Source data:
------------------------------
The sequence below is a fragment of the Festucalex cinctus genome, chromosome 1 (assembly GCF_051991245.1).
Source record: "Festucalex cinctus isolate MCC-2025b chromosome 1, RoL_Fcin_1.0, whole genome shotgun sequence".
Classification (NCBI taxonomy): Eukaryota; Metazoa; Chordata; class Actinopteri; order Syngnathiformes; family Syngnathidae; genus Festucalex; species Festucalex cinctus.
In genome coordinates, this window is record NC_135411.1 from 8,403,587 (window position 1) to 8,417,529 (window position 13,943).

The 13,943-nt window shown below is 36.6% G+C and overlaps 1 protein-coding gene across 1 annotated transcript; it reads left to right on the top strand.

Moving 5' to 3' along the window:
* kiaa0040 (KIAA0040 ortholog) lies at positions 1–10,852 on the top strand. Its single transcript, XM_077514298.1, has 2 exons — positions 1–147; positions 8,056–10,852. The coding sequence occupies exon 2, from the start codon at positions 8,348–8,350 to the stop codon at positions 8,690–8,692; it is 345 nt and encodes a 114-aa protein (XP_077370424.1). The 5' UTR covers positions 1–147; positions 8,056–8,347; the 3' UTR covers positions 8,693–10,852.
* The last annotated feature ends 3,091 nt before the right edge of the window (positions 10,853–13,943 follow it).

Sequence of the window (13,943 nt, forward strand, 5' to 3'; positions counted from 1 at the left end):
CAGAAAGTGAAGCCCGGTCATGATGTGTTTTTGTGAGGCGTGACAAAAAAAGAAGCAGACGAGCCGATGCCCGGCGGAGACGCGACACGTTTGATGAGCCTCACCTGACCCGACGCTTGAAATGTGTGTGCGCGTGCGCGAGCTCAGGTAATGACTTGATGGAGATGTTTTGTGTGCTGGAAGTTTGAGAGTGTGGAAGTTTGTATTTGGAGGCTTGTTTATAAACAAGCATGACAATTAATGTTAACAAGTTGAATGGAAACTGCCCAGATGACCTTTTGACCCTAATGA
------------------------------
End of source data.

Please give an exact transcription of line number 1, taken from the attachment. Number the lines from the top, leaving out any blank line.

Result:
The sequence below is a fragment of the Festucalex cinctus genome, chromosome 1 (assembly GCF_051991245.1).